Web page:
Wednesday, June 21, 2017

Book to Movie: The Immortal Life of Henrietta Lacks

There are some books that you recommend over and over and over again. A couple years, that book for me was "The Immortal Life of Henrietta Lacks." It's a great non-fiction book about the woman behind the infamous HeLa cells, which have helped scientists do everything from create vaccines to create new treatments. It was the first immortal human cell line, developed way back in the 1950s. It is used worldwide still to this day. Now because cells come from humans, HeLa had to come from somewhere and it came from an African American woman named Henrietta Lacks, who had no idea that her story would live on this way as the cells may have been taken without her permission

It is a fantastic story and it has been turned into a movie by HBO. I am so happy that I got the chance to watch it!

The movie stars Oprah Winfrey as Henrietta Lacks' daughter who is still not sure what her mother's legacy really means. It also stars Rose Byrne as Rebecca Skloot, the author who wrote "The Immortal Life of Henrietta Lacks." The book does focus on Lacks' family but it really doesn't focus on Skloot and how she wrote the book. The movie does focus on the making of the book, which I really enjoyed. 

Skloot has to go through a lot to gain the trust of the Lacks family. They are very distrustful of anyone that comes around asking about there mother. Rightfully so as any time anyone comes around, they seem to be interested in making a buck off the family. They still feel that they are owed something as their mother's cells are still being used so widely.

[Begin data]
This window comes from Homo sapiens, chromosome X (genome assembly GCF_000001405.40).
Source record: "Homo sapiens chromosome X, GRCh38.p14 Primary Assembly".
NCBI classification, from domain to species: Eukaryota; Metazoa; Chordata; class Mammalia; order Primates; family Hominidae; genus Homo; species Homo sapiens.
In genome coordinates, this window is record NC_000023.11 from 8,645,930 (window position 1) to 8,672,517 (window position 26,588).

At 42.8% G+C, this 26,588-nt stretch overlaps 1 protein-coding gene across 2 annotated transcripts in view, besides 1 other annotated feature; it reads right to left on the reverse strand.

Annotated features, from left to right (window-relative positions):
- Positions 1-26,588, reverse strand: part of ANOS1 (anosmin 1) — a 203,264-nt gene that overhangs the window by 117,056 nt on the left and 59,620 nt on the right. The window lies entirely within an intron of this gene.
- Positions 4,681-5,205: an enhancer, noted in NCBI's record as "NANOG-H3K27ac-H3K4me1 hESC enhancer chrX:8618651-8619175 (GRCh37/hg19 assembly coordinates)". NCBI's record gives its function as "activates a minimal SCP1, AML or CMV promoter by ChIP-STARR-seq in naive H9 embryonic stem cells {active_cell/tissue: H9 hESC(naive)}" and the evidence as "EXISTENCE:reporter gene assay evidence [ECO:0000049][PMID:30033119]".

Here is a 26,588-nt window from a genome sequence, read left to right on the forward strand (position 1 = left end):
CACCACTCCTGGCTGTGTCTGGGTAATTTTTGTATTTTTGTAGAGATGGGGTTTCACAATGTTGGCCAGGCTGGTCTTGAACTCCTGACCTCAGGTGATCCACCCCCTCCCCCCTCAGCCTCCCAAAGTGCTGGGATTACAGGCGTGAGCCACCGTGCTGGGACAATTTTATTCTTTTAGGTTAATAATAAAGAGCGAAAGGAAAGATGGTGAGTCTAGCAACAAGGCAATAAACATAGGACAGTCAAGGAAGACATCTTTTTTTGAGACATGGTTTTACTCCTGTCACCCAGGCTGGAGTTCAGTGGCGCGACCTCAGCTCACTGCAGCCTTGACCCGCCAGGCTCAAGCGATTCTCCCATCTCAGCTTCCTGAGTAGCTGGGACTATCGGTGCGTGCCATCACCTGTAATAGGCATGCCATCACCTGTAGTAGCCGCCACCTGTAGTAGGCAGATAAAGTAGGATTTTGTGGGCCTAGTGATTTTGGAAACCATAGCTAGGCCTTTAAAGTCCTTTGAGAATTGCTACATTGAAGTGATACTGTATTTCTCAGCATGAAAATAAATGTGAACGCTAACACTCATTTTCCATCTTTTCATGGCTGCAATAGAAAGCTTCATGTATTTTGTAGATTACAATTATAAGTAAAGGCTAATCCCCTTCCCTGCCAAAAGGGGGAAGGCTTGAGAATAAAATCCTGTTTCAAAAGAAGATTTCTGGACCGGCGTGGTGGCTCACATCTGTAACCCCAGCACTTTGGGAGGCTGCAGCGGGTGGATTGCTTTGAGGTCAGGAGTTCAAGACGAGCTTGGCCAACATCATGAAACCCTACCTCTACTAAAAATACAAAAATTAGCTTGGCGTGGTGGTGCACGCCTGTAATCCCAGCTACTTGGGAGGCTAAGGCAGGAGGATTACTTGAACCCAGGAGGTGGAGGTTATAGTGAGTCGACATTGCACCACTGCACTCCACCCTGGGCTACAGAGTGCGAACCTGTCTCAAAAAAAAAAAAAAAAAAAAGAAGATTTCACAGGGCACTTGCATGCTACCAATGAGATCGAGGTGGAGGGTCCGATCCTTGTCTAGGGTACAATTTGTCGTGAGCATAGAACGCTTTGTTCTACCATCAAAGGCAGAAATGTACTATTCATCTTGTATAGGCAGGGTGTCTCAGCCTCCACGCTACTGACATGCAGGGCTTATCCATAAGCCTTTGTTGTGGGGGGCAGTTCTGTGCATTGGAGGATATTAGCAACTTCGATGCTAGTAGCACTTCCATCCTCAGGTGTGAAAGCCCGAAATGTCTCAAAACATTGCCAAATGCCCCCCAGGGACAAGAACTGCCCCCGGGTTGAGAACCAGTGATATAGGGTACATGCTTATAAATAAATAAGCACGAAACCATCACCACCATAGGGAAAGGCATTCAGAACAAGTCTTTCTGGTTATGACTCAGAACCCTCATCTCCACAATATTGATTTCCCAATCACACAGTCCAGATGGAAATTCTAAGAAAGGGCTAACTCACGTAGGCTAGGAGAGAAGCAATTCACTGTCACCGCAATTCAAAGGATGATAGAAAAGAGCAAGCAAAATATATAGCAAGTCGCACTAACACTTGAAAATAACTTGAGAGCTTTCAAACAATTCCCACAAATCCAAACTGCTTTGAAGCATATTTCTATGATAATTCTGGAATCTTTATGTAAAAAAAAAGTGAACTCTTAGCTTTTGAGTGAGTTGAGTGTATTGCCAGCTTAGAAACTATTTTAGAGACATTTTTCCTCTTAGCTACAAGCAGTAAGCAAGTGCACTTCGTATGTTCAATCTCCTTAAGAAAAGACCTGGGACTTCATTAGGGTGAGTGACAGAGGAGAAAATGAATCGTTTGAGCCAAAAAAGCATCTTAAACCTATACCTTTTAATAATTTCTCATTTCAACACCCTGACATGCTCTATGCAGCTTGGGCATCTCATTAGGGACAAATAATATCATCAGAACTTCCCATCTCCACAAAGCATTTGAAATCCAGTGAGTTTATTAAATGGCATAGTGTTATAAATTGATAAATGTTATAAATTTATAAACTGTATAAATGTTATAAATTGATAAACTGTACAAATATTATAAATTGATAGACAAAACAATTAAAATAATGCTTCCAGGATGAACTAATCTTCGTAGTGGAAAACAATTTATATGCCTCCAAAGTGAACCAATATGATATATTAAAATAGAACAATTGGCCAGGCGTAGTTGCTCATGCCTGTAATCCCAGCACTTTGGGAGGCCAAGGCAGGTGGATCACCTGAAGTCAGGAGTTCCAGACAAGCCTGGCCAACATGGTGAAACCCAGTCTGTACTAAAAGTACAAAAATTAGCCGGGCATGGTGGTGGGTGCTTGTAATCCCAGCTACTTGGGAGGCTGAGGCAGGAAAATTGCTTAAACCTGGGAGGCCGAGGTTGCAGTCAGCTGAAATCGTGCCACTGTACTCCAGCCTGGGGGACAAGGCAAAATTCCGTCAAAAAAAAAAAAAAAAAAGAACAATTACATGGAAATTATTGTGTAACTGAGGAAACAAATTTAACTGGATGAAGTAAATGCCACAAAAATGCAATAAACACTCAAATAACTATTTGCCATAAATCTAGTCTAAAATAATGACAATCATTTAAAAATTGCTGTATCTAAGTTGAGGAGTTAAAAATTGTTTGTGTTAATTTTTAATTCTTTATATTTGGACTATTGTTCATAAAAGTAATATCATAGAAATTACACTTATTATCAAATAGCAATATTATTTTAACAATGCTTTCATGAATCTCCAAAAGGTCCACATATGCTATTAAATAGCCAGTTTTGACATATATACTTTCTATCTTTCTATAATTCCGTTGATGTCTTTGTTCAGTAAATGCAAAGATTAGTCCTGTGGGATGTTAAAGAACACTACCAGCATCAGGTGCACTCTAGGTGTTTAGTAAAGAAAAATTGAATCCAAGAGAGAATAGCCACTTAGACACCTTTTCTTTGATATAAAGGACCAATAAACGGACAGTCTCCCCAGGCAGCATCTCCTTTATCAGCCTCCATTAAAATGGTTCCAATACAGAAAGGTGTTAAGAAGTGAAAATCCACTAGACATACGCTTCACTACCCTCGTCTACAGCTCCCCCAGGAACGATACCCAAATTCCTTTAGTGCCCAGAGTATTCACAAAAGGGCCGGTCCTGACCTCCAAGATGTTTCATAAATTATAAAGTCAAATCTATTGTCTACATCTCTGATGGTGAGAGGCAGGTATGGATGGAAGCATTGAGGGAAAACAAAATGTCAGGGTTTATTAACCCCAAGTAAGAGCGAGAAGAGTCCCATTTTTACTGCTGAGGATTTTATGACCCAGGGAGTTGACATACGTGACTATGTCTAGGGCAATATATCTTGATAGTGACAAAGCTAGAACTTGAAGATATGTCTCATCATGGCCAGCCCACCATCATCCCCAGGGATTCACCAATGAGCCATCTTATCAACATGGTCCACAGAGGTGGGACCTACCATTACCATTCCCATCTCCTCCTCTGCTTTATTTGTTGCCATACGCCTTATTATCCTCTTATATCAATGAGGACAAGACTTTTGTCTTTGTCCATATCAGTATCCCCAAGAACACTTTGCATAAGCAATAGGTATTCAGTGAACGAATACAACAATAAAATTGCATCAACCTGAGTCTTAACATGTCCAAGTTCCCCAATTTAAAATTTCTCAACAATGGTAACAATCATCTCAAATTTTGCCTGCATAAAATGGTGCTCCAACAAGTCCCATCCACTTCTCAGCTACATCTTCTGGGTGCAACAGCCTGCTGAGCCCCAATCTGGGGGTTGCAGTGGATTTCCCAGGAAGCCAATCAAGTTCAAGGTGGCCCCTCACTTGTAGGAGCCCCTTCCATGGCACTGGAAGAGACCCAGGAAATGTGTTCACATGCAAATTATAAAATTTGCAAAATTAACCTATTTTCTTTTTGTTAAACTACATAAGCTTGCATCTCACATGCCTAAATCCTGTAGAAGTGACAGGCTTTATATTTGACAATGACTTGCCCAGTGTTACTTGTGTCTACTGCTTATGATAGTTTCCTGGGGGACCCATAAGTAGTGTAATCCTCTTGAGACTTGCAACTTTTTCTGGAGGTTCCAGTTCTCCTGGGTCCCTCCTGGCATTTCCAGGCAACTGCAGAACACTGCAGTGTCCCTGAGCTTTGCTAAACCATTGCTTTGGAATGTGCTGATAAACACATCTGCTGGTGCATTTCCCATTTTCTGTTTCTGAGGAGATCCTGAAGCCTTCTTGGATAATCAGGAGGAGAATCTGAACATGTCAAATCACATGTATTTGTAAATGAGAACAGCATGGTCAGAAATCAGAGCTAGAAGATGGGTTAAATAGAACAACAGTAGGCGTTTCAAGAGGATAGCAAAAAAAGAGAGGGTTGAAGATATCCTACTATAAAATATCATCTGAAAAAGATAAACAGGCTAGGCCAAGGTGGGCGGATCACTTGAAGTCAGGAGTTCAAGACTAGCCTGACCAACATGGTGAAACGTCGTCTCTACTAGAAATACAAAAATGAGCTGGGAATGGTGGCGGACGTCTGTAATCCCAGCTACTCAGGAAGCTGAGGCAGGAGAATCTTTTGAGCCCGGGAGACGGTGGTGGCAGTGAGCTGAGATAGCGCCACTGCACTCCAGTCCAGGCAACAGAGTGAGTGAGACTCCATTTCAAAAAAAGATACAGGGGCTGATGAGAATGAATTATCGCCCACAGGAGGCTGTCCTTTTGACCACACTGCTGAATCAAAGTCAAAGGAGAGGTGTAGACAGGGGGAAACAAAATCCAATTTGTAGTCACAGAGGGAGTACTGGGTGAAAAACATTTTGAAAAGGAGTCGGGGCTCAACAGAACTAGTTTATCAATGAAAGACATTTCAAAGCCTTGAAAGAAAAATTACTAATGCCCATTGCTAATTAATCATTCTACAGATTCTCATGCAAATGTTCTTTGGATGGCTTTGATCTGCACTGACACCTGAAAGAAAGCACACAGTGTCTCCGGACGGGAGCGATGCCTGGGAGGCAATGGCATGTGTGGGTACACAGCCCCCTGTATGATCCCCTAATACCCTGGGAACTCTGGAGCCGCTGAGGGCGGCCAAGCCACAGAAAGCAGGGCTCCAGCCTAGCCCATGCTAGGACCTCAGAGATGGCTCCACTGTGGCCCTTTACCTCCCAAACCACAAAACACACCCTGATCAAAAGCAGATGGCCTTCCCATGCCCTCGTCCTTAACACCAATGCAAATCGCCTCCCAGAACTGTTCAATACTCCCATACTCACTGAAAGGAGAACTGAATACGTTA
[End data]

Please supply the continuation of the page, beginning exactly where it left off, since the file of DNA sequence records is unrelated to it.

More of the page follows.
The movie explores the complicated relationship between science and race and between people being uneducated about certain subjects and how others take advantage of that when they should know better. I loved the movie's treatment of all of that! 

The acting in the movie is really good. Although Skloot does talk about what Henrietta was like, you get a much better sense of who she was as a person through the movie, which I loved. Throughout the movie, there are flashbacks to when Henrietta was alive and when she got diagnosed with cancer. We also get a good sense of who her family is and what her family has been through. I loved the intersection between science and the personal way that it can affect people. 

This was a great movie and I fully recommend it! Thanks to ThinkJam and HBO for a copy in exchange for my honest review!


  1. Yes, the movie was well done. But the way you understood the book was not exactly the same as the way I understood it.

    The book is about Henrietta, but it is even more about her daughter and the author. It is about, as I believe you say, misunderstandings, leading to a lot of trust issues.

    I didn't see that anyone who came around the family wanted to make a buck of them. As a matter of fact, this is one of the misunderstandings.

    I did not understand that people took advantage of uneducated people. The family was uneducated, so they misunderstood things. They thought they were being taken advantage of.

    I saw the family when they came to the African-American Museum in Detroit. They all seem nice, and they each signed my book for me. When they spoke, they never once said anything negat5ive about how they had been treated.

    1. I agree with you, techeditor. I really enjoyed the first 1/3 of the book, but had a real problem with the latter parts. I felt like the author made the book all about her rather than telling Henrietta's story.

  2. Sounds interesting. I would have to be in the right mood to read it.
    sherry @ fundinmental


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